A friend of mine went through a divorce some 5 years ago.

One outcome of that was a division of assets.

My friend - despite my strident warnings - bought into the Trump/Kiyosaki/Bush meme of "real estate always goes up". The result was that he cash out refi'd the house in order to pay off the ex's share of the house's value.

3 years later (2009), the 'real estate always goes up' meme was dead for him. He then attempted to sell the house under the 'staging' meme to at least break even, despite my urging him to just eat a $30K monetary loss and move on. I don't know how much he spent staging - probably $5K or so - but more importantly he as a single guy was living in a 4 bedroom house in a rural area and paying an average of $3K/month between mortgage, taxes, utilities, and maintenance.

Late last year he finally started considering a jingle mail. But before doing so, he tried a short sale.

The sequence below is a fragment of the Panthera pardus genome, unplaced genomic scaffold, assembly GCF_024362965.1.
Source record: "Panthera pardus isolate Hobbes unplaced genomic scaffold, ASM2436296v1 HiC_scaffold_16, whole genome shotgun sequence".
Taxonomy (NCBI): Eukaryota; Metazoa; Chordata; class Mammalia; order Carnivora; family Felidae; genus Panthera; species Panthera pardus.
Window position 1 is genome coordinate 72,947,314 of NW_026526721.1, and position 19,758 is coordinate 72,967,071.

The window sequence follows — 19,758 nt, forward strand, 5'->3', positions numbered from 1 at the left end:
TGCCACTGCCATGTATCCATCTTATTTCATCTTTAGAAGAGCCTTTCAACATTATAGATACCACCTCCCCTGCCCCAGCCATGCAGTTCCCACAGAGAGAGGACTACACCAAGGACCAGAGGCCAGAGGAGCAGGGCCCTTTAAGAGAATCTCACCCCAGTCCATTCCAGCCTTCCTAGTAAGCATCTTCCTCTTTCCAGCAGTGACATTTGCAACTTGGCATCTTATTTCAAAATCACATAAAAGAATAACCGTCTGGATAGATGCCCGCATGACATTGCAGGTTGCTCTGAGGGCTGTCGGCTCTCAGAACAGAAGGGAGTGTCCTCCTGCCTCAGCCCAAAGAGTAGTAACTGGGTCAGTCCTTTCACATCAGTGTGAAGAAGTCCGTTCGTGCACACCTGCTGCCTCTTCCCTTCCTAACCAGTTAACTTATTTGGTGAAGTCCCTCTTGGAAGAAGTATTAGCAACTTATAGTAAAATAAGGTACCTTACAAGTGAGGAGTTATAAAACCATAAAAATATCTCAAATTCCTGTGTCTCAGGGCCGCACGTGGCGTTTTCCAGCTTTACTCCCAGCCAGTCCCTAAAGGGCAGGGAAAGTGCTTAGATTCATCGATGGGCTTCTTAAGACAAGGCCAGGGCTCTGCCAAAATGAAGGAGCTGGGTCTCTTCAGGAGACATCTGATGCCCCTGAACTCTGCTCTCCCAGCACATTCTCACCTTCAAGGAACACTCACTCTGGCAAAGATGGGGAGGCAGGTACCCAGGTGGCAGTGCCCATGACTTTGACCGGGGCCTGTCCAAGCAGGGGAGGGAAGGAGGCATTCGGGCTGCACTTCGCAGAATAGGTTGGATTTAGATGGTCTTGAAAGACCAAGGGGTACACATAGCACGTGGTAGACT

The upshot? The bank's deal (just recently) was for him to catch up on back taxes (he'd stopped paying 6 months before), take a $30K principal only loan on, then permitted the short sale.

Not clear if the bank is going to hit his credit or not.

His view is that the $30K principal only loan is a safer bet than leaving himself open to gigantic fees tacked onto a judgement - his loan is apparently recourse due to the refi despite his state being non-recourse.

All in all, a very expensive and messy situation.